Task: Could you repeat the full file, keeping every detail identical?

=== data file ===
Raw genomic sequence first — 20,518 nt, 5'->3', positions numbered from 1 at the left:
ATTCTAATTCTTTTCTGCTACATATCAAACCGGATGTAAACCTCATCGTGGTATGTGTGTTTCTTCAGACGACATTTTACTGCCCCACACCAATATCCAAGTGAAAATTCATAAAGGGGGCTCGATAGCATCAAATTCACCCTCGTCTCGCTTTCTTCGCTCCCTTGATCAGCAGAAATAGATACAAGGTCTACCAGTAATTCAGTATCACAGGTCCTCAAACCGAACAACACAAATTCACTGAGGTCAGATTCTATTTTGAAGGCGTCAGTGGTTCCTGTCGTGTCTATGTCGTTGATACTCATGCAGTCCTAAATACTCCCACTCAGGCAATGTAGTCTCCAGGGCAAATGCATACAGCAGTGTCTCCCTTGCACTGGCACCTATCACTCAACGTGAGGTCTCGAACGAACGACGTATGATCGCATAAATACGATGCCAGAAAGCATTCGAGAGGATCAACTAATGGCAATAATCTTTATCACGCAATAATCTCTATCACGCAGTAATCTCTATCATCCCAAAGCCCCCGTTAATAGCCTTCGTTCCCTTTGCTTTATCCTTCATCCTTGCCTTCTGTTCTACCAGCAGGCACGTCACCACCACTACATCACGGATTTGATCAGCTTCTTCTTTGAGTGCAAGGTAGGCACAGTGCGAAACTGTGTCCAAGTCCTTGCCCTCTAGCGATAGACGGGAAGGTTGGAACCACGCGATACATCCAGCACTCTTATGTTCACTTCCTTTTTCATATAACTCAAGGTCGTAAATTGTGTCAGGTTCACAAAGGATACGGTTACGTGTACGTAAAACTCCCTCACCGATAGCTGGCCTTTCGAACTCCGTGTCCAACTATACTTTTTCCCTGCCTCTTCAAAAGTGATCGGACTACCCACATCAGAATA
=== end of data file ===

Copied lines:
Raw genomic sequence first — 20,518 nt, 5'->3', positions numbered from 1 at the left:
ATTCTAATTCTTTTCTGCTACATATCAAACCGGATGTAAACCTCATCGTGGTATGTGTGTTTCTTCAGACGACATTTTACTGCCCCACACCAATATCCAAGTGAAAATTCATAAAGGGGGCTCGATAGCATCAAATTCACCCTCGTCTCGCTTTCTTCGCTCCCTTGATCAGCAGAAATAGATACAAGGTCTACCAGTAATTCAGTATCACAGGTCCTCAAACCGAACAACACAAATTCACTGAGGTCAGATTCTATTTTGAAGGCGTCAGTGGTTCCTGTCGTGTCTATGTCGTTGATACTCATGCAGTCCTAAATACTCCCACTCAGGCAATGTAGTCTCCAGGGCAAATGCATACAGCAGTGTCTCCCTTGCACTGGCACCTATCACTCAACGTGAGGTCTCGAACGAACGACGTATGATCGCATAAATACGATGCCAGAAAGCATTCGAGAGGATCAACTAATGGCAATAATCTTTATCACGCAATAATCTCTATCACGCAGTAATCTCTATCATCCCAAAGCCCCCGTTAATAGCCTTCGTTCCCTTTGCTTTATCCTTCATCCTTGCCTTCTGTTCTACCAGCAGGCACGTCACCACCACTACATCACGGATTTGATCAGCTTCTTCTTTGAGTGCAAGGTAGGCACAGTGCGAAACTGTGTCCAAGTCCTTGCCCTCTAGCGATAGACGGGAAGGTTGGAACCACGCGATACATCCAGCACTCTTATGTTCACTTCCTTTTTCATATAACTCAAGGTCGTAAATTGTGTCAGGTTCACAAAGGATACGGTTACGTGTACGTAAAACTCCCTCACCGATAGCTGGCCTTTCGAACTCCGTGTCCAACTATACTTTTTCCCTGCCTCTTCAAAAGTGATCGGACTACCCACATCAGAATA